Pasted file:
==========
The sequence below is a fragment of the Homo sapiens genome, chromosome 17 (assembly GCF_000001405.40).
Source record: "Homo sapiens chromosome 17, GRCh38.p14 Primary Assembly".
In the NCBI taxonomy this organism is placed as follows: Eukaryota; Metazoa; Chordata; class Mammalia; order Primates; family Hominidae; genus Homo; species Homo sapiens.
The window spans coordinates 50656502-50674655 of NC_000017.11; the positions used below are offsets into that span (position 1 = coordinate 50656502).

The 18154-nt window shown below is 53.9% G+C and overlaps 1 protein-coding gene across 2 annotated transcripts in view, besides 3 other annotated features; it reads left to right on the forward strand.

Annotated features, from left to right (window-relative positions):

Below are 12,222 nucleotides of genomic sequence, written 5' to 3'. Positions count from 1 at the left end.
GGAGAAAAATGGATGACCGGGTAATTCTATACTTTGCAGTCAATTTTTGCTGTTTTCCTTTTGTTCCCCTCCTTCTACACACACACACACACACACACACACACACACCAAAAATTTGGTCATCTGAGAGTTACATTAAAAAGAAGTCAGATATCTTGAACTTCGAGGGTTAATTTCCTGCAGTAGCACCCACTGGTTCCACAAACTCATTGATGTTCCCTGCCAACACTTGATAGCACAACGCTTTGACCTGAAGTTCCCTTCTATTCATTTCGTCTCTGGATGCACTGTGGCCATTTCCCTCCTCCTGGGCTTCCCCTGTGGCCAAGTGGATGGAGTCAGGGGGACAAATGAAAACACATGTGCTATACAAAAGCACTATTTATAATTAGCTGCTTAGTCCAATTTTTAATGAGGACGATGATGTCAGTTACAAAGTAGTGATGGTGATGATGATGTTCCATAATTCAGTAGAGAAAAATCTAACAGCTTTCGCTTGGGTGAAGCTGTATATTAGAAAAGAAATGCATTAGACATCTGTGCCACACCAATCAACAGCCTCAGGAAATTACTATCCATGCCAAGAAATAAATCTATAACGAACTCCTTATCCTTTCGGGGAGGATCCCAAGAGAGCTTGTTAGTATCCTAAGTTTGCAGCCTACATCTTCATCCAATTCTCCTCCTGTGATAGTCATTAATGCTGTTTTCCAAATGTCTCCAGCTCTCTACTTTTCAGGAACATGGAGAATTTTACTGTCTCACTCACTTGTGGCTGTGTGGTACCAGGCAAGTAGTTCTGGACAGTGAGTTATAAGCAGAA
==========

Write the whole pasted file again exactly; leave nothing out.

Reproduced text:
The sequence below is a fragment of the Homo sapiens genome, chromosome 17 (assembly GCF_000001405.40).
Source record: "Homo sapiens chromosome 17, GRCh38.p14 Primary Assembly".
In the NCBI taxonomy this organism is placed as follows: Eukaryota; Metazoa; Chordata; class Mammalia; order Primates; family Hominidae; genus Homo; species Homo sapiens.
The window spans coordinates 50656502-50674655 of NC_000017.11; the positions used below are offsets into that span (position 1 = coordinate 50656502).

The 18154-nt window shown below is 53.9% G+C and overlaps 1 protein-coding gene across 2 annotated transcripts in view, besides 3 other annotated features; it reads left to right on the forward strand.

Annotated features, from left to right (window-relative positions):

Below are 12,222 nucleotides of genomic sequence, written 5' to 3'. Positions count from 1 at the left end.
GGAGAAAAATGGATGACCGGGTAATTCTATACTTTGCAGTCAATTTTTGCTGTTTTCCTTTTGTTCCCCTCCTTCTACACACACACACACACACACACACACACACACCAAAAATTTGGTCATCTGAGAGTTACATTAAAAAGAAGTCAGATATCTTGAACTTCGAGGGTTAATTTCCTGCAGTAGCACCCACTGGTTCCACAAACTCATTGATGTTCCCTGCCAACACTTGATAGCACAACGCTTTGACCTGAAGTTCCCTTCTATTCATTTCGTCTCTGGATGCACTGTGGCCATTTCCCTCCTCCTGGGCTTCCCCTGTGGCCAAGTGGATGGAGTCAGGGGGACAAATGAAAACACATGTGCTATACAAAAGCACTATTTATAATTAGCTGCTTAGTCCAATTTTTAATGAGGACGATGATGTCAGTTACAAAGTAGTGATGGTGATGATGATGTTCCATAATTCAGTAGAGAAAAATCTAACAGCTTTCGCTTGGGTGAAGCTGTATATTAGAAAAGAAATGCATTAGACATCTGTGCCACACCAATCAACAGCCTCAGGAAATTACTATCCATGCCAAGAAATAAATCTATAACGAACTCCTTATCCTTTCGGGGAGGATCCCAAGAGAGCTTGTTAGTATCCTAAGTTTGCAGCCTACATCTTCATCCAATTCTCCTCCTGTGATAGTCATTAATGCTGTTTTCCAAATGTCTCCAGCTCTCTACTTTTCAGGAACATGGAGAATTTTACTGTCTCACTCACTTGTGGCTGTGTGGTACCAGGCAAGTAGTTCTGGACAGTGAGTTATAAGCAGAA